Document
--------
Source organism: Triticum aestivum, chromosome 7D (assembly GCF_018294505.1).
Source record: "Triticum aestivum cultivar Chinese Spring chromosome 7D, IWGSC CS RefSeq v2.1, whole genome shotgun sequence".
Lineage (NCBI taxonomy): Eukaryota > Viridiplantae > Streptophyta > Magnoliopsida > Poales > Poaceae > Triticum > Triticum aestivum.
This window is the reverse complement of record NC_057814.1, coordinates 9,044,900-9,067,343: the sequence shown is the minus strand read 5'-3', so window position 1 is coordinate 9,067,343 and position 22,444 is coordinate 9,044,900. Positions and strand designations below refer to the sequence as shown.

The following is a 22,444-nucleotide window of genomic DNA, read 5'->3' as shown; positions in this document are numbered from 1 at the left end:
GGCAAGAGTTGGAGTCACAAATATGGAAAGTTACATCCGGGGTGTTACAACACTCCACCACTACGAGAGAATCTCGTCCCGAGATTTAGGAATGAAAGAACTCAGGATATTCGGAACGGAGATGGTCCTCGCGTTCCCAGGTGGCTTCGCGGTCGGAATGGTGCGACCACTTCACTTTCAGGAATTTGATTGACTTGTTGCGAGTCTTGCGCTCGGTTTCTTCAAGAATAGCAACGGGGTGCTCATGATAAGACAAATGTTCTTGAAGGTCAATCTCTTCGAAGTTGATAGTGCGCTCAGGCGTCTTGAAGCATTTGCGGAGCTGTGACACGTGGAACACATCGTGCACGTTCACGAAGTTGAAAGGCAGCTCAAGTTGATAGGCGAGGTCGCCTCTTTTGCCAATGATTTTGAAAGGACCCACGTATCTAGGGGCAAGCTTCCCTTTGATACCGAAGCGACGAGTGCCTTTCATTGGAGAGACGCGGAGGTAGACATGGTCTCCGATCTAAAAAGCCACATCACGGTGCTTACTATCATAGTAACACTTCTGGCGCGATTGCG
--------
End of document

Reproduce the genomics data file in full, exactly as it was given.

Source organism: Triticum aestivum, chromosome 7D (assembly GCF_018294505.1).
Source record: "Triticum aestivum cultivar Chinese Spring chromosome 7D, IWGSC CS RefSeq v2.1, whole genome shotgun sequence".
Lineage (NCBI taxonomy): Eukaryota > Viridiplantae > Streptophyta > Magnoliopsida > Poales > Poaceae > Triticum > Triticum aestivum.
This window is the reverse complement of record NC_057814.1, coordinates 9,044,900-9,067,343: the sequence shown is the minus strand read 5'-3', so window position 1 is coordinate 9,067,343 and position 22,444 is coordinate 9,044,900. Positions and strand designations below refer to the sequence as shown.

The following is a 22,444-nucleotide window of genomic DNA, read 5'->3' as shown; positions in this document are numbered from 1 at the left end:
GGCAAGAGTTGGAGTCACAAATATGGAAAGTTACATCCGGGGTGTTACAACACTCCACCACTACGAGAGAATCTCGTCCCGAGATTTAGGAATGAAAGAACTCAGGATATTCGGAACGGAGATGGTCCTCGCGTTCCCAGGTGGCTTCGCGGTCGGAATGGTGCGACCACTTCACTTTCAGGAATTTGATTGACTTGTTGCGAGTCTTGCGCTCGGTTTCTTCAAGAATAGCAACGGGGTGCTCATGATAAGACAAATGTTCTTGAAGGTCAATCTCTTCGAAGTTGATAGTGCGCTCAGGCGTCTTGAAGCATTTGCGGAGCTGTGACACGTGGAACACATCGTGCACGTTCACGAAGTTGAAAGGCAGCTCAAGTTGATAGGCGAGGTCGCCTCTTTTGCCAATGATTTTGAAAGGACCCACGTATCTAGGGGCAAGCTTCCCTTTGATACCGAAGCGACGAGTGCCTTTCATTGGAGAGACGCGGAGGTAGACATGGTCTCCGATCTAAAAAGCCACATCACGGTGCTTACTATCATAGTAACACTTCTGGCGCGATTGCG